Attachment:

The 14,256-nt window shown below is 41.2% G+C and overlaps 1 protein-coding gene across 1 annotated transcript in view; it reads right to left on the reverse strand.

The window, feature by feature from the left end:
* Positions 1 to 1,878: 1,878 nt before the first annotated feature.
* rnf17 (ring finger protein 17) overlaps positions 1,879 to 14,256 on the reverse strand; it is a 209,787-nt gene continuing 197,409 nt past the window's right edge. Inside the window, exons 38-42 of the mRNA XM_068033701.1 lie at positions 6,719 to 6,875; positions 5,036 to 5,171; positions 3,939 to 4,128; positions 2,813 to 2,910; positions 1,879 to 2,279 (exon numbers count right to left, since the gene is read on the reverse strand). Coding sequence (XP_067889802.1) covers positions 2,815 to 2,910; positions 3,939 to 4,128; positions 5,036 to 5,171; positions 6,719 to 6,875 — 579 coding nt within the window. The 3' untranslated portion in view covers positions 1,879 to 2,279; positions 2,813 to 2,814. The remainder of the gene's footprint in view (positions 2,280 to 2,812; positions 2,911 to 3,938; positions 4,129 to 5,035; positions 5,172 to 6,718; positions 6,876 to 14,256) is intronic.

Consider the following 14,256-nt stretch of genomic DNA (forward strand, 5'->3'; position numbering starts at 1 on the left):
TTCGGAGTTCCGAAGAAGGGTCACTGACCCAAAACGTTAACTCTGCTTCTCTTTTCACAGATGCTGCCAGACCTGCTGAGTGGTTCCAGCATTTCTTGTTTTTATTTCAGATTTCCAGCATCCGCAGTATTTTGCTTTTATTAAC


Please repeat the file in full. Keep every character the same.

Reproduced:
The 14,256-nt window shown below is 41.2% G+C and overlaps 1 protein-coding gene across 1 annotated transcript in view; it reads right to left on the reverse strand.

The window, feature by feature from the left end:
* Positions 1 to 1,878: 1,878 nt before the first annotated feature.
* rnf17 (ring finger protein 17) overlaps positions 1,879 to 14,256 on the reverse strand; it is a 209,787-nt gene continuing 197,409 nt past the window's right edge. Inside the window, exons 38-42 of the mRNA XM_068033701.1 lie at positions 6,719 to 6,875; positions 5,036 to 5,171; positions 3,939 to 4,128; positions 2,813 to 2,910; positions 1,879 to 2,279 (exon numbers count right to left, since the gene is read on the reverse strand). Coding sequence (XP_067889802.1) covers positions 2,815 to 2,910; positions 3,939 to 4,128; positions 5,036 to 5,171; positions 6,719 to 6,875 — 579 coding nt within the window. The 3' untranslated portion in view covers positions 1,879 to 2,279; positions 2,813 to 2,814. The remainder of the gene's footprint in view (positions 2,280 to 2,812; positions 2,911 to 3,938; positions 4,129 to 5,035; positions 5,172 to 6,718; positions 6,876 to 14,256) is intronic.

Consider the following 14,256-nt stretch of genomic DNA (forward strand, 5'->3'; position numbering starts at 1 on the left):
TTCGGAGTTCCGAAGAAGGGTCACTGACCCAAAACGTTAACTCTGCTTCTCTTTTCACAGATGCTGCCAGACCTGCTGAGTGGTTCCAGCATTTCTTGTTTTTATTTCAGATTTCCAGCATCCGCAGTATTTTGCTTTTATTAAC